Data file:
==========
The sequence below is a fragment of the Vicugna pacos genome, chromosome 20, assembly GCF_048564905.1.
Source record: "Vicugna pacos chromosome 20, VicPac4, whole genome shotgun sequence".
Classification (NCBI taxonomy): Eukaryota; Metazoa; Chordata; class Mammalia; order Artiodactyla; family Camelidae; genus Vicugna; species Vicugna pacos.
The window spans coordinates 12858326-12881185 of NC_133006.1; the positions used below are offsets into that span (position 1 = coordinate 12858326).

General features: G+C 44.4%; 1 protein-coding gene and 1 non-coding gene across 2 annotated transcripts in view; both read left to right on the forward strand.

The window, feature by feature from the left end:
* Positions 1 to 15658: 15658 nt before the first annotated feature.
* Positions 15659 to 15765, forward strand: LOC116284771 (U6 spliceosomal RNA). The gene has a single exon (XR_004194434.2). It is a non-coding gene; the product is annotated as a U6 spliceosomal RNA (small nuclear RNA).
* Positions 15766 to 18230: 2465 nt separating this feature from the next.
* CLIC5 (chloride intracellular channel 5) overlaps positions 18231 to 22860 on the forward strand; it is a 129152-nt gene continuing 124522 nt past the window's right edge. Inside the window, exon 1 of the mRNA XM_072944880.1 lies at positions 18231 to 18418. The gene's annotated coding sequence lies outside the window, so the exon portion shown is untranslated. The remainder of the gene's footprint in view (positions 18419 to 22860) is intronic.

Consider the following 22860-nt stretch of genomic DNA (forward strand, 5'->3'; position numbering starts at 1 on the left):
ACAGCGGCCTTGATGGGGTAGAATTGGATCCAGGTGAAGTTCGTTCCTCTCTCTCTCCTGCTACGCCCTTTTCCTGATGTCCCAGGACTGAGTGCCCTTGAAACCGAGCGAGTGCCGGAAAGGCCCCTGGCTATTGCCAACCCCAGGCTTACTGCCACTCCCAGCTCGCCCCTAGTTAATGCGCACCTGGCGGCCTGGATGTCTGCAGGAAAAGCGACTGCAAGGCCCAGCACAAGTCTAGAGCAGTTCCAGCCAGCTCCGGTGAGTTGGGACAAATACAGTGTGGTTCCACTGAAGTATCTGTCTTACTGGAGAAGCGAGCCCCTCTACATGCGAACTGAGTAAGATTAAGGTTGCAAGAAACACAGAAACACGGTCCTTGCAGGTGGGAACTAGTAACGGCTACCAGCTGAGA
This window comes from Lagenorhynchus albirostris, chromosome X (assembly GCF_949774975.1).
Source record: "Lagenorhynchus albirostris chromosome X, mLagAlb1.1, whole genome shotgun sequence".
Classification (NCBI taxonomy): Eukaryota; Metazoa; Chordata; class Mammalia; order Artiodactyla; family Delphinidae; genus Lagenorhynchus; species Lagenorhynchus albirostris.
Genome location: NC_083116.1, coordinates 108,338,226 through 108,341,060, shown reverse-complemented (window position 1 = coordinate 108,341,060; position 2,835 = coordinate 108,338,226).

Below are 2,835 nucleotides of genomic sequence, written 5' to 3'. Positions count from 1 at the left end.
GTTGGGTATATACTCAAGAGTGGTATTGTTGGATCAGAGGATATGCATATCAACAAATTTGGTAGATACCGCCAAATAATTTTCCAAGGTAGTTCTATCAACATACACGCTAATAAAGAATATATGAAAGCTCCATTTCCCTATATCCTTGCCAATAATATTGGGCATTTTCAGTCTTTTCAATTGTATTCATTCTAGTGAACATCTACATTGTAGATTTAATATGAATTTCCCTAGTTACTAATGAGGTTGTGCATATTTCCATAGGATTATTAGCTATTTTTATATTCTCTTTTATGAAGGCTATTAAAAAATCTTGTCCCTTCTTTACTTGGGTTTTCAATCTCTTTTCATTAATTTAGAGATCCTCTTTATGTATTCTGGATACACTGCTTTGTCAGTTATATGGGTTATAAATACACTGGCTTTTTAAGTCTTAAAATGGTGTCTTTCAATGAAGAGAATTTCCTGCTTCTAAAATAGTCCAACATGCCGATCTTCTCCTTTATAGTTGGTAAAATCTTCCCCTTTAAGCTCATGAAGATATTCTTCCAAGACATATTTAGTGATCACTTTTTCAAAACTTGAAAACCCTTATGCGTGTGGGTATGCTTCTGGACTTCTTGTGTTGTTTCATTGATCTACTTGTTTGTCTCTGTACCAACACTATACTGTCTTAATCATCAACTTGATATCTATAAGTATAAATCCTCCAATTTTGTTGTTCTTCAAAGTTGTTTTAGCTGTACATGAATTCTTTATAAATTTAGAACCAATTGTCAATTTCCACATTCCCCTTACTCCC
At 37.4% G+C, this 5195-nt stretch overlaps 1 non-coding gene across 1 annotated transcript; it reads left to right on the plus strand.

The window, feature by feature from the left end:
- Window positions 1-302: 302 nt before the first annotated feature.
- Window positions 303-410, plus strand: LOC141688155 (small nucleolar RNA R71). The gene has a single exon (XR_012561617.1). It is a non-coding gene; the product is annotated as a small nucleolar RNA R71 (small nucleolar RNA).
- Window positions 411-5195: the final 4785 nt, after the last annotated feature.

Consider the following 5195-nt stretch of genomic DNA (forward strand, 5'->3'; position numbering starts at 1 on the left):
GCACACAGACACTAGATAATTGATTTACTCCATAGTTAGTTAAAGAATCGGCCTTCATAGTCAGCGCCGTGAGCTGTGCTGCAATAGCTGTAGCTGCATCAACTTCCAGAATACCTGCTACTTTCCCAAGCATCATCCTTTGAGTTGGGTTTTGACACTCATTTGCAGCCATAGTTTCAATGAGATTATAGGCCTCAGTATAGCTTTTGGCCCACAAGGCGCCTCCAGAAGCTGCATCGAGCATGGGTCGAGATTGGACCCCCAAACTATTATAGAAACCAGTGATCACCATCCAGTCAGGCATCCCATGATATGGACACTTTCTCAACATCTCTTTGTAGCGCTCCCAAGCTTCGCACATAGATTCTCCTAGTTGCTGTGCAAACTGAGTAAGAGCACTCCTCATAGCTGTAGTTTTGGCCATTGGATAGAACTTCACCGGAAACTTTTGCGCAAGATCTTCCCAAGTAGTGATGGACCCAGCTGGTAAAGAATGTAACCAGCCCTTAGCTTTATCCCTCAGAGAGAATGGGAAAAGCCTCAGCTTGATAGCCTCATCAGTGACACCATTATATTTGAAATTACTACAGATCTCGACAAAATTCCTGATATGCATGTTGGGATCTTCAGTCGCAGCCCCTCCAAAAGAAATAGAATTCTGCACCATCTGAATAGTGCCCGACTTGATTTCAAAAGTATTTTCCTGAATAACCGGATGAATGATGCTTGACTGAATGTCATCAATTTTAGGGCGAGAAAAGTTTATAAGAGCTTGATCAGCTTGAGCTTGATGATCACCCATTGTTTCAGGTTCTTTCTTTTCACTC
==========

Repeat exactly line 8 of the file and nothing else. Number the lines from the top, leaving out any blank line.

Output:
* Positions 15659 to 15765, forward strand: LOC116284771 (U6 spliceosomal RNA). The gene has a single exon (XR_004194434.2). It is a non-coding gene; the product is annotated as a U6 spliceosomal RNA (small nuclear RNA).